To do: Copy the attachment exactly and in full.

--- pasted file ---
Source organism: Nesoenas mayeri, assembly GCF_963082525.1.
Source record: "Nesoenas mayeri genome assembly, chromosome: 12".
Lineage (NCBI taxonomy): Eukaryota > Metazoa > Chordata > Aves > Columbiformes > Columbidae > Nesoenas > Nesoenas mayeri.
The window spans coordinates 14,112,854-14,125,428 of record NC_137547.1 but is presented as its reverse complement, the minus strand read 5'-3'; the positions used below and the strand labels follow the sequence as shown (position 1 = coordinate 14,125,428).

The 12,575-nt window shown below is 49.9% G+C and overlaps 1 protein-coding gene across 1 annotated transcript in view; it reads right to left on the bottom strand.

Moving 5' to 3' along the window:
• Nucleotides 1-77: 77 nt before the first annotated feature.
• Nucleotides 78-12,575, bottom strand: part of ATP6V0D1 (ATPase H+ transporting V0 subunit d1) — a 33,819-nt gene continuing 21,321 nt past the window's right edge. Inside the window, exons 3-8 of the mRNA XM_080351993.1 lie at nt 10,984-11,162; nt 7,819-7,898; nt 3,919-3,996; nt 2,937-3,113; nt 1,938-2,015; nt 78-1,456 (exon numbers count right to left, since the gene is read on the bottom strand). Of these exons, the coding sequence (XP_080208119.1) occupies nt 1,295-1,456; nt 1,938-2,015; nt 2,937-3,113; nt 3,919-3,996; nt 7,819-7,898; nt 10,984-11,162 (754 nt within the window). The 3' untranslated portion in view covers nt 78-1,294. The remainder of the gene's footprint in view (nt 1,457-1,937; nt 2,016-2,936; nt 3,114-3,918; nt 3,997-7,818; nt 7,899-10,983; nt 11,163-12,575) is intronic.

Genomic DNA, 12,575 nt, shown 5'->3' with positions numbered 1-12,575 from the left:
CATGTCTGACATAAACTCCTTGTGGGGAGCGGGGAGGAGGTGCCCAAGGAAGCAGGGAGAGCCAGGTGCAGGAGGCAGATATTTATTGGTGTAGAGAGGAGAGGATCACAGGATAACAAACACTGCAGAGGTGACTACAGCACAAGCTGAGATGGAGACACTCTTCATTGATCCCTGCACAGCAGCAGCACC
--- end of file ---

Source organism: Nesoenas mayeri, assembly GCF_963082525.1.
Source record: "Nesoenas mayeri genome assembly, chromosome: 12".
Lineage (NCBI taxonomy): Eukaryota > Metazoa > Chordata > Aves > Columbiformes > Columbidae > Nesoenas > Nesoenas mayeri.
The window spans coordinates 14,112,854-14,125,428 of record NC_137547.1 but is presented as its reverse complement, the minus strand read 5'-3'; the positions used below and the strand labels follow the sequence as shown (position 1 = coordinate 14,125,428).

The 12,575-nt window shown below is 49.9% G+C and overlaps 1 protein-coding gene across 1 annotated transcript in view; it reads right to left on the bottom strand.

Moving 5' to 3' along the window:
• Nucleotides 1-77: 77 nt before the first annotated feature.
• Nucleotides 78-12,575, bottom strand: part of ATP6V0D1 (ATPase H+ transporting V0 subunit d1) — a 33,819-nt gene continuing 21,321 nt past the window's right edge. Inside the window, exons 3-8 of the mRNA XM_080351993.1 lie at nt 10,984-11,162; nt 7,819-7,898; nt 3,919-3,996; nt 2,937-3,113; nt 1,938-2,015; nt 78-1,456 (exon numbers count right to left, since the gene is read on the bottom strand). Of these exons, the coding sequence (XP_080208119.1) occupies nt 1,295-1,456; nt 1,938-2,015; nt 2,937-3,113; nt 3,919-3,996; nt 7,819-7,898; nt 10,984-11,162 (754 nt within the window). The 3' untranslated portion in view covers nt 78-1,294. The remainder of the gene's footprint in view (nt 1,457-1,937; nt 2,016-2,936; nt 3,114-3,918; nt 3,997-7,818; nt 7,899-10,983; nt 11,163-12,575) is intronic.

Genomic DNA, 12,575 nt, shown 5'->3' with positions numbered 1-12,575 from the left:
CATGTCTGACATAAACTCCTTGTGGGGAGCGGGGAGGAGGTGCCCAAGGAAGCAGGGAGAGCCAGGTGCAGGAGGCAGATATTTATTGGTGTAGAGAGGAGAGGATCACAGGATAACAAACACTGCAGAGGTGACTACAGCACAAGCTGAGATGGAGACACTCTTCATTGATCCCTGCACAGCAGCAGCACC